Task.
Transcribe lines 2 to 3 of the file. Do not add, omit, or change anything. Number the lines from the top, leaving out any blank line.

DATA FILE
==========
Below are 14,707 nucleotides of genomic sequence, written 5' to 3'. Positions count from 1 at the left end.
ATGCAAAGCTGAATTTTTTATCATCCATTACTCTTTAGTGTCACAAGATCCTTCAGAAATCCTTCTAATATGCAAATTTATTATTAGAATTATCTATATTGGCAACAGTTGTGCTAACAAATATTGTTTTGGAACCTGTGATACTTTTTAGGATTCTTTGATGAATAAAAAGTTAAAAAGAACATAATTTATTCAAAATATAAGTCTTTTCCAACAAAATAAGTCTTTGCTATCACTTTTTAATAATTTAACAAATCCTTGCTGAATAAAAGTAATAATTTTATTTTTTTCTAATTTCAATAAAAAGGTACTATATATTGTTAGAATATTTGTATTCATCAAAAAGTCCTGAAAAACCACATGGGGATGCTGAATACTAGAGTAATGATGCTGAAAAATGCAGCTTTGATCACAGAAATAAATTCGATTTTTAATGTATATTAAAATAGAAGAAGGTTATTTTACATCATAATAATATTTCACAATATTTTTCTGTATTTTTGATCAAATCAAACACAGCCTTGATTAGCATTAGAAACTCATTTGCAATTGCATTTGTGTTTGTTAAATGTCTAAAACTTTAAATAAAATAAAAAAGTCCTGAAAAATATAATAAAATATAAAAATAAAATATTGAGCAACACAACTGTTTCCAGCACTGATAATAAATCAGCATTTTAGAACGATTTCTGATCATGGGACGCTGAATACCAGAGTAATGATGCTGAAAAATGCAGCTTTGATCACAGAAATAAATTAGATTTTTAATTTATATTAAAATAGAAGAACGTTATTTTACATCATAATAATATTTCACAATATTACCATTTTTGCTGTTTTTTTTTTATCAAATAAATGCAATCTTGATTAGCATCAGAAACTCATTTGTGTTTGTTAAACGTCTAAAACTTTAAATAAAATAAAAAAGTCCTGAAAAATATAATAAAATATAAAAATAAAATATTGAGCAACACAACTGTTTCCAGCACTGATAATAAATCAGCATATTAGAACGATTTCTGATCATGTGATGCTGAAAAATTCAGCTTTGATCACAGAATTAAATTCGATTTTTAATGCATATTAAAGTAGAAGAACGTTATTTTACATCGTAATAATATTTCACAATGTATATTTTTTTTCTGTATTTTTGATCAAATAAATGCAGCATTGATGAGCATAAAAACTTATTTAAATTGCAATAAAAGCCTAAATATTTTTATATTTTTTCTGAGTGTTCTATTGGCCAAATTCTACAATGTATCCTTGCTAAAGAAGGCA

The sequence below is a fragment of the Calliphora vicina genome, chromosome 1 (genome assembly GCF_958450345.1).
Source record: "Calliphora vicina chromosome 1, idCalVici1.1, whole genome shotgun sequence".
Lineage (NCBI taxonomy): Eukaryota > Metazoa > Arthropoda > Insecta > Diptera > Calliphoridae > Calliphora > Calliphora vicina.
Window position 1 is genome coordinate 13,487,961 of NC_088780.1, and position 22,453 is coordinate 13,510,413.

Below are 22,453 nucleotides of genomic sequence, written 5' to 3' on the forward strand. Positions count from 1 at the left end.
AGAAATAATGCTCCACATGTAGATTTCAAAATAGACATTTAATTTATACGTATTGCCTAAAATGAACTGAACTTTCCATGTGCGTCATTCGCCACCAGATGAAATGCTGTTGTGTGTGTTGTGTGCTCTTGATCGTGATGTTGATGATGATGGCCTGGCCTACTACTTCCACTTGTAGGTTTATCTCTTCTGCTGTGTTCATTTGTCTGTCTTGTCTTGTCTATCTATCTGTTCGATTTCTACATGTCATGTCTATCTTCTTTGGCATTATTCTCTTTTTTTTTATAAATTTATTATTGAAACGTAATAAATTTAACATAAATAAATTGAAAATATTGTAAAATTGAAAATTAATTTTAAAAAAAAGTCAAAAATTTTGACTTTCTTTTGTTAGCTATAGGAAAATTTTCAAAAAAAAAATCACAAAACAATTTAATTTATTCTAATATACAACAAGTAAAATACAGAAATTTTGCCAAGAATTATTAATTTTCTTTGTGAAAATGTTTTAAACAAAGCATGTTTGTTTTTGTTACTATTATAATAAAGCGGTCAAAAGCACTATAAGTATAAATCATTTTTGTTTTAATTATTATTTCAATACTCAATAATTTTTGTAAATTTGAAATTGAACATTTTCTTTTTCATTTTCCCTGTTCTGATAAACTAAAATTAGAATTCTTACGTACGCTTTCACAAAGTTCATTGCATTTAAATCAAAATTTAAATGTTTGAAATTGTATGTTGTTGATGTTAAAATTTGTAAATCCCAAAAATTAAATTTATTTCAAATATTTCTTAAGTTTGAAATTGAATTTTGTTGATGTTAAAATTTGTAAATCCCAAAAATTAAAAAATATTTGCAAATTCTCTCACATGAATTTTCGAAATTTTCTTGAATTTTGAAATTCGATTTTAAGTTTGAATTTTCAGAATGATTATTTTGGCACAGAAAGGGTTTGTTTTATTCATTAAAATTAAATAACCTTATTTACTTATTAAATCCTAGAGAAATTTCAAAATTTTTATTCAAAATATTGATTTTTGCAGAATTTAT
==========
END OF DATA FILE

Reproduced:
ATGCAAAGCTGAATTTTTTATCATCCATTACTCTTTAGTGTCACAAGATCCTTCAGAAATCCTTCTAATATGCAAATTTATTATTAGAATTATCTATATTGGCAACAGTTGTGCTAACAAATATTGTTTTGGAACCTGTGATACTTTTTAGGATTCTTTGATGAATAAAAAGTTAAAAAGAACATAATTTATTCAAAATATAAGTCTTTTCCAACAAAATAAGTCTTTGCTATCACTTTTTAATAATTTAACAAATCCTTGCTGAATAAAAGTAATAATTTTATTTTTTTCTAATTTCAATAAAAAGGTACTATATATTGTTAGAATATTTGTATTCATCAAAAAGTCCTGAAAAACCACATGGGGATGCTGAATACTAGAGTAATGATGCTGAAAAATGCAGCTTTGATCACAGAAATAAATTCGATTTTTAATGTATATTAAAATAGAAGAAGGTTATTTTACATCATAATAATATTTCACAATATTTTTCTGTATTTTTGATCAAATCAAACACAGCCTTGATTAGCATTAGAAACTCATTTGCAATTGCATTTGTGTTTGTTAAATGTCTAAAACTTTAAATAAAATAAAAAAGTCCTGAAAAATATAATAAAATATAAAAATAAAATATTGAGCAACACAACTGTTTCCAGCACTGATAATAAATCAGCATTTTAGAACGATTTCTGATCATGGGACGCTGAATACCAGAGTAATGATGCTGAAAAATGCAGCTTTGATCACAGAAATAAATTAGATTTTTAATTTATATTAAAATAGAAGAACGTTATTTTACATCATAATAATATTTCACAATATTACCATTTTTGCTGTTTTTTTTTTATCAAATAAATGCAATCTTGATTAGCATCAGAAACTCATTTGTGTTTGTTAAACGTCTAAAACTTTAAATAAAATAAAAAAGTCCTGAAAAATATAATAAAATATAAAAATAAAATATTGAGCAACACAACTGTTTCCAGCACTGATAATAAATCAGCATATTAGAACGATTTCTGATCATGTGATGCTGAAAAATTCAGCTTTGATCACAGAATTAAATTCGATTTTTAATGCATATTAAAGTAGAAGAACGTTATTTTACATCGTAATAATATTTCACAATGTATATTTTTTTTCTGTATTTTTGATCAAATAAATGCAGCATTGATGAGCATAAAAACTTATTTAAATTGCAATAAAAGCCTAAATATTTTTATATTTTTTCTGAGTGTTCTATTGGCCAAATTCTACAATGTATCCTTGCTAAAGAAGGCA

The sequence below is a fragment of the Calliphora vicina genome, chromosome 1 (genome assembly GCF_958450345.1).